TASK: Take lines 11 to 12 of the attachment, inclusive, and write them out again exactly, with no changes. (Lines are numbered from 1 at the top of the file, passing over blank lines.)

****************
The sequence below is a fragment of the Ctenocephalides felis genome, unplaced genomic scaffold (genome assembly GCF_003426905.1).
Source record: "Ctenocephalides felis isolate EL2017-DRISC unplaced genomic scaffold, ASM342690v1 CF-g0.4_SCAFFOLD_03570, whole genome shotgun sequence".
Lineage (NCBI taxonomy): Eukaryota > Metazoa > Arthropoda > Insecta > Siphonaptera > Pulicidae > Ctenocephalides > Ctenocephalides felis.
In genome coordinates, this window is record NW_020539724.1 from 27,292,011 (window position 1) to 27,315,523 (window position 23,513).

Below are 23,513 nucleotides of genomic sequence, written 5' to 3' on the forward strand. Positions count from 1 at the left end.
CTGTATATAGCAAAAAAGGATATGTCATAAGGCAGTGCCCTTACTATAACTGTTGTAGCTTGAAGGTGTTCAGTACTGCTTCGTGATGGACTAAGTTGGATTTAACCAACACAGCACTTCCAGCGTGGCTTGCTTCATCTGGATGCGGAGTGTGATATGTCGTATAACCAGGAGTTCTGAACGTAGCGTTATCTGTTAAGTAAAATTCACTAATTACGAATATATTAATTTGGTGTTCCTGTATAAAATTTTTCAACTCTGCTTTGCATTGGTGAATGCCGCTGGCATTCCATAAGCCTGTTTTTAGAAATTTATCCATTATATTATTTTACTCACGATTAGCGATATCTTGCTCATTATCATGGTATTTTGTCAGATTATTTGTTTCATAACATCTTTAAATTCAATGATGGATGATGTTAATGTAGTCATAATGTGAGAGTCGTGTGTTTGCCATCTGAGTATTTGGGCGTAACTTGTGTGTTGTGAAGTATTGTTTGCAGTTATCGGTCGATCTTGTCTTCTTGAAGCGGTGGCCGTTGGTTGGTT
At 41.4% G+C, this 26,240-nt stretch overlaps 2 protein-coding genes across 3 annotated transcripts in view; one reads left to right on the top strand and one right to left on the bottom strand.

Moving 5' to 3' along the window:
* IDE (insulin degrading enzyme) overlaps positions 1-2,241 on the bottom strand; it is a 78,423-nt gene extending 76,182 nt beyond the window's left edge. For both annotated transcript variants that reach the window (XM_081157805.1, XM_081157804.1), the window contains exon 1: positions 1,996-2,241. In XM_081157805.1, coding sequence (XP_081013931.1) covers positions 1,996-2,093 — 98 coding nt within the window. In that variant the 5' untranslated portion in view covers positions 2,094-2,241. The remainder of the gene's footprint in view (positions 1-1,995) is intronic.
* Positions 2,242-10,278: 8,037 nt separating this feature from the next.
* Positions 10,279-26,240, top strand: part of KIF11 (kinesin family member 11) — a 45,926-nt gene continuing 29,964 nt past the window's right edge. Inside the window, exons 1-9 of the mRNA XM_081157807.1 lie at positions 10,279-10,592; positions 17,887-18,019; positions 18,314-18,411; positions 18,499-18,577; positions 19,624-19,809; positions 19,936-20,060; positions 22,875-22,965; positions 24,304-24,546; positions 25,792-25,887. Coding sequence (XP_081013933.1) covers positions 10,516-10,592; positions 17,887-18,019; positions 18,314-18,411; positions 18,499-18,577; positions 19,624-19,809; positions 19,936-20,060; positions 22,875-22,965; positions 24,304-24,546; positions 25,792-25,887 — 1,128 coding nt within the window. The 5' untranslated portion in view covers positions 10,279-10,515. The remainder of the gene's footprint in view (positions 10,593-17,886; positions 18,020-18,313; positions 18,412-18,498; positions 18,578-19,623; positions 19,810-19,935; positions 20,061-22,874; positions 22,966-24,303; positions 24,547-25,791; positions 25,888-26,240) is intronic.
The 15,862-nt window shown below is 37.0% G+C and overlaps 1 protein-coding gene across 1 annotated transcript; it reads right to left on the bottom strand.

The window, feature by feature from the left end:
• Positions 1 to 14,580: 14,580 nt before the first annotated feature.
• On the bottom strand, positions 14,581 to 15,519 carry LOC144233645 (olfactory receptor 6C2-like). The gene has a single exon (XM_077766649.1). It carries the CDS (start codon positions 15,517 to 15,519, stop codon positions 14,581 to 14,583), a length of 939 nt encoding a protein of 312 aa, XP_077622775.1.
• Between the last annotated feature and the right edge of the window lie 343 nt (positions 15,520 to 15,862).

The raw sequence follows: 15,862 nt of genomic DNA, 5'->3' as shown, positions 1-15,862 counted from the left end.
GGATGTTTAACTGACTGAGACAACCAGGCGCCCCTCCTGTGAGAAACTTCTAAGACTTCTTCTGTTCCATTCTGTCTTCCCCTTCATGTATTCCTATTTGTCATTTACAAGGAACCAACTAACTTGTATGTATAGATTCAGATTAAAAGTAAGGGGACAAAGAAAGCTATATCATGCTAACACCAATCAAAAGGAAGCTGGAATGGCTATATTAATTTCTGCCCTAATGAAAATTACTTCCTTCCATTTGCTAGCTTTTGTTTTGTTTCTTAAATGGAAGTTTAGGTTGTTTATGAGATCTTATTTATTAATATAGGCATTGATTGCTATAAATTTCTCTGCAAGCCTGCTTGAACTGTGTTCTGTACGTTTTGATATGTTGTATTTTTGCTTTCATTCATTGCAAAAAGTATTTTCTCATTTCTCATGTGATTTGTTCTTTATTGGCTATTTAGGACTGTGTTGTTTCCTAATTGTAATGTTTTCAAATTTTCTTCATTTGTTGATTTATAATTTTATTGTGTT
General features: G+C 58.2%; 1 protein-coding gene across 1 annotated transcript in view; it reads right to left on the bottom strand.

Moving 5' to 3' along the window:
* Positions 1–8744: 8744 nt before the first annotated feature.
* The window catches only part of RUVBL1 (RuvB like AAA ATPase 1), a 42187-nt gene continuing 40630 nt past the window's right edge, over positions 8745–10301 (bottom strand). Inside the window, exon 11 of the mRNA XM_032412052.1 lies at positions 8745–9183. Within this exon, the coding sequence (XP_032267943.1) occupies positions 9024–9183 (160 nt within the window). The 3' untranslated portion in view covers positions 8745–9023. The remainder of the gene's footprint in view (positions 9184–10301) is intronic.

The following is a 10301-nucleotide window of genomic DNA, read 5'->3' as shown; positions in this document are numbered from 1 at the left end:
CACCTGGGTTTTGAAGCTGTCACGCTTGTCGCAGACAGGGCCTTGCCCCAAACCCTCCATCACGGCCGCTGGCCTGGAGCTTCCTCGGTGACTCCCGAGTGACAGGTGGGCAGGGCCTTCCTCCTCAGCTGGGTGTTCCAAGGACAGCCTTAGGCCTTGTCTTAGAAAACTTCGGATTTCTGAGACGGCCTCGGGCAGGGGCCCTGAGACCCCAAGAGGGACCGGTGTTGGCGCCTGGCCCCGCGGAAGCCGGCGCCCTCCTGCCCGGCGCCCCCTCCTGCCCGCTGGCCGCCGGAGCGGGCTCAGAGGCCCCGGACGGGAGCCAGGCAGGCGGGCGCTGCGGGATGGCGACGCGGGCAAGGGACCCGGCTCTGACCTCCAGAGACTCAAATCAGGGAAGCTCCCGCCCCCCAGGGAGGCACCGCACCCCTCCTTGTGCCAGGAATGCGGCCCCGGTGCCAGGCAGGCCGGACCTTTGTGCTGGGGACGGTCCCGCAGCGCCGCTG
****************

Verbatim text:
* Positions 10,279-26,240, top strand: part of KIF11 (kinesin family member 11) — a 45,926-nt gene continuing 29,964 nt past the window's right edge. Inside the window, exons 1-9 of the mRNA XM_081157807.1 lie at positions 10,279-10,592; positions 17,887-18,019; positions 18,314-18,411; positions 18,499-18,577; positions 19,624-19,809; positions 19,936-20,060; positions 22,875-22,965; positions 24,304-24,546; positions 25,792-25,887. Coding sequence (XP_081013933.1) covers positions 10,516-10,592; positions 17,887-18,019; positions 18,314-18,411; positions 18,499-18,577; positions 19,624-19,809; positions 19,936-20,060; positions 22,875-22,965; positions 24,304-24,546; positions 25,792-25,887 — 1,128 coding nt within the window. The 5' untranslated portion in view covers positions 10,279-10,515. The remainder of the gene's footprint in view (positions 10,593-17,886; positions 18,020-18,313; positions 18,412-18,498; positions 18,578-19,623; positions 19,810-19,935; positions 20,061-22,874; positions 22,966-24,303; positions 24,547-25,791; positions 25,888-26,240) is intronic.
The 15,862-nt window shown below is 37.0% G+C and overlaps 1 protein-coding gene across 1 annotated transcript; it reads right to left on the bottom strand.